On the other hand, if he *NEEDS* these things to happen so that he can accomplish something, then it means that he ISN'T "all powerful" because he shouldn't NEED anything to happen to get the end result. Don't like the devil messing with people's minds? Just cut off his access to the world, or instantly make him good. Having a problem with evil messing up your creation? Just wave your hand and get rid of it. If you wanted to get rid of an ant colony in your yard, would you try to lead some other creature over to do the job for you or would you spray the entire area with Raid?

An "all powerful" being doesn't NEED anything to happen, he CHOOSES to have/let things happen. if he NEEDS them to happen, then he isn't "all powerful".
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wheresthecarrot
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« Reply #57 on: November 21, 2002, 01:17:30 AM »

I don't belive in God or an "All powerful,"  but I do belive in fate and things happening for a reason....just because we can't figure it out doesn't mean there's not a reason for things happening.  At least, in my opinion.

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J.R.
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« Reply #58 on: November 21, 2002, 03:21:03 AM »

<>

If life were a cakewalk in which nothing bad ever happened it would be pretty boring. It would be heaven, come to think of it. I like to think of life as a heaven prep course; it's our chance to make mistakes, do wrong, have wrong done to us, and decide whether we want to lead a good or bad life. I think of God in much less linear and doom-and-gloom terms than most organized religions. We're basically given life as a test. Live a good life and help others on this tough road and you go to heaven, live a bad life and hurt others without remorse and you go to hell. And if you're an atheist, well, you can go to hell too. Just kidding!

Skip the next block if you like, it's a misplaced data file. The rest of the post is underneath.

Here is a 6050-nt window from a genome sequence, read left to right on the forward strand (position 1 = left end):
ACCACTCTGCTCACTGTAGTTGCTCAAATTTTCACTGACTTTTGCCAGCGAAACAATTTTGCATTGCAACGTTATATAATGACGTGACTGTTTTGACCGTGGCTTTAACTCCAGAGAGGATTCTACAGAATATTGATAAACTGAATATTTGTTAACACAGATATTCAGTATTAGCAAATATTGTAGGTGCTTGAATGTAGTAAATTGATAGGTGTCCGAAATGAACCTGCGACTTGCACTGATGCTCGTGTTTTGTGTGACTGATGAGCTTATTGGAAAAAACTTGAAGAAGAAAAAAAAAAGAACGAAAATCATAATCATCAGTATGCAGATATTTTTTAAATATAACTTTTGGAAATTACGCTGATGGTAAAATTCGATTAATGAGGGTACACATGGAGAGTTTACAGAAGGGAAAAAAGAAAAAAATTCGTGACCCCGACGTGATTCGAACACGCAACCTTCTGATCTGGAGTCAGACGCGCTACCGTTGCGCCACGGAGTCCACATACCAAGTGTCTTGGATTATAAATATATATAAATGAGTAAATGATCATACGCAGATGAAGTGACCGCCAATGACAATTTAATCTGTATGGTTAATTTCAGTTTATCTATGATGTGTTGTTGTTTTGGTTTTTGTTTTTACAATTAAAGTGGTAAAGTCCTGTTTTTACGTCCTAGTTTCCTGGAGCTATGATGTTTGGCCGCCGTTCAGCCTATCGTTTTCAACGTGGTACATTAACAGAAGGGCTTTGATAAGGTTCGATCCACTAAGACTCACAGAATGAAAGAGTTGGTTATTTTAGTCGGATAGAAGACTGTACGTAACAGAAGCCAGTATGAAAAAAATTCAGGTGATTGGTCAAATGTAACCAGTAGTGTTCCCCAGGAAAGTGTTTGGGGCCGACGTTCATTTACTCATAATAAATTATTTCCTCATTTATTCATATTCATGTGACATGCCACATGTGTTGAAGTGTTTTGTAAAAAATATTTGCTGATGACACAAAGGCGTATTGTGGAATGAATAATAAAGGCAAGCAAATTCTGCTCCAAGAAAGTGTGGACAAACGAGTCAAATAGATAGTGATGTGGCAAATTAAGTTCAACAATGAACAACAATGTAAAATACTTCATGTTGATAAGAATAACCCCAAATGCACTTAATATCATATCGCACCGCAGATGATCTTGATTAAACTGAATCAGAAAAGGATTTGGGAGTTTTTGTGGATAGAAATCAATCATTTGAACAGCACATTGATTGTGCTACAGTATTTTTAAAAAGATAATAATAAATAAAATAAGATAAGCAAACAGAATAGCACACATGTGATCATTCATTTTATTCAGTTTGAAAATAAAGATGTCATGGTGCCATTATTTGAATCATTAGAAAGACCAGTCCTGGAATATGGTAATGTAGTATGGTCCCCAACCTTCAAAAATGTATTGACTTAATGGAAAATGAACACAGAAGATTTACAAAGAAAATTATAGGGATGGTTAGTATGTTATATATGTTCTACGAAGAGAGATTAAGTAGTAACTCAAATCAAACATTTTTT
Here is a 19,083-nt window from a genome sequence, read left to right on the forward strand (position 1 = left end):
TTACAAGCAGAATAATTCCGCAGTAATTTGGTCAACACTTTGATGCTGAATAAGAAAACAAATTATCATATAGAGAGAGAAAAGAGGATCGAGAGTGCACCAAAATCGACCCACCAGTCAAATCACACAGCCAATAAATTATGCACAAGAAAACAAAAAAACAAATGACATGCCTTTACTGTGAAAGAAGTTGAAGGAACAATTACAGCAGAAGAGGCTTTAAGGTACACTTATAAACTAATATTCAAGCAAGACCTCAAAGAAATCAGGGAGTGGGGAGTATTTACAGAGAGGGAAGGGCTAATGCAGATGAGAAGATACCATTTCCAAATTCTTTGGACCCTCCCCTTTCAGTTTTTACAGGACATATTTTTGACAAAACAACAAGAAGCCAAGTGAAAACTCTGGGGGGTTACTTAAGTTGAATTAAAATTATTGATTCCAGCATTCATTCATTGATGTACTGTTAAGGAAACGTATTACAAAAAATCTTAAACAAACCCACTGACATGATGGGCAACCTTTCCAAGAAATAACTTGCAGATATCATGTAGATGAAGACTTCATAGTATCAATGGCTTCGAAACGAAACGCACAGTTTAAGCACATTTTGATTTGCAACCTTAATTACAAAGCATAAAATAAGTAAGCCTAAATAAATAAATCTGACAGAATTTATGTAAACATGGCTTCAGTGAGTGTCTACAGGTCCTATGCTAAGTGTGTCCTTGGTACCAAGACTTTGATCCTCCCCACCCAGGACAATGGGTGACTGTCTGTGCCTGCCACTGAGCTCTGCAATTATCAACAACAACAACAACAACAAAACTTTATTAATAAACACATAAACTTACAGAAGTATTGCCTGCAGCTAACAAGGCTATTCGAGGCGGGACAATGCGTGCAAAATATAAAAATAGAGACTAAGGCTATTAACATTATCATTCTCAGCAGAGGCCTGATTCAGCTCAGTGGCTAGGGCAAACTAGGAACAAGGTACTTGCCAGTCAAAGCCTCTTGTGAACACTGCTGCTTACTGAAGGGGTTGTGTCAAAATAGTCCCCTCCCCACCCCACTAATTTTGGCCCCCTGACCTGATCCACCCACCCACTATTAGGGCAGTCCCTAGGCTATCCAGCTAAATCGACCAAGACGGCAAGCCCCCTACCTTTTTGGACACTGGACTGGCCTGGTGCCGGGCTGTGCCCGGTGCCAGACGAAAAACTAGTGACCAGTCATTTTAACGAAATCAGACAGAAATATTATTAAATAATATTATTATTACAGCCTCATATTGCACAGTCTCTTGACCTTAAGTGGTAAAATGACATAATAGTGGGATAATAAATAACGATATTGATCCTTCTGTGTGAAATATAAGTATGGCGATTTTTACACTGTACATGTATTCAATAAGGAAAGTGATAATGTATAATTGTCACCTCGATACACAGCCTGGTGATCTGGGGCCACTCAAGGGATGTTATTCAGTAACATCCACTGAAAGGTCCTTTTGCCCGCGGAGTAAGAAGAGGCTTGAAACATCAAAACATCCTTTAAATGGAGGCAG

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AndyC
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« Reply #59 on: November 21, 2002, 06:32:53 AM »

J.R. makes a good point. To abolish evil would be to abolish free will, which would make no sense. Why create rational beings who can make choices, then limit their choices?

Consciousness and free will are the most special of our gifts. In a universe governed by the cause and effect of physics, we have the ability to influence things. If that is just an illusion, as some philosophers have suggested, why do we have consciousness? Why do we have the ability to perceive and think and make choices if we are just going along for the ride? The nature of consciousness itself is a mystery.

I think George Burns said it best in OH GOD. "Is my existence any more improbable than your own?"

I'm pretty sure God is not exactly the way most religions see Him, and I doubt very much that He is as interested in the small details of our lives as some people would suggest. Still, I believe there is an intelligence to the universe, and there is much more out there, and within ourselves, than we can see.

As for Sept. 11, don't be silly. When I say there is meaning in everything, I mean in all of existence, not each specific event. On the other hand, we do learn much from evil deeds, and they do have a way of bringing out the good in many people. Following that one horrible act, there were countless stories of people pitching in to help, and people taking stock of their own lives and their own priorities. That is not meant to defend or condone evil, but simply to say that it might also have some purpose in the grand scheme of things, if only to spur good people to action.

Again, if all we can see is all there is, we might as well nuke ourselves now. Frankly, I've seen enough to tell me that there must be much more than I can see. Otherwise, things just wouldn't make sense.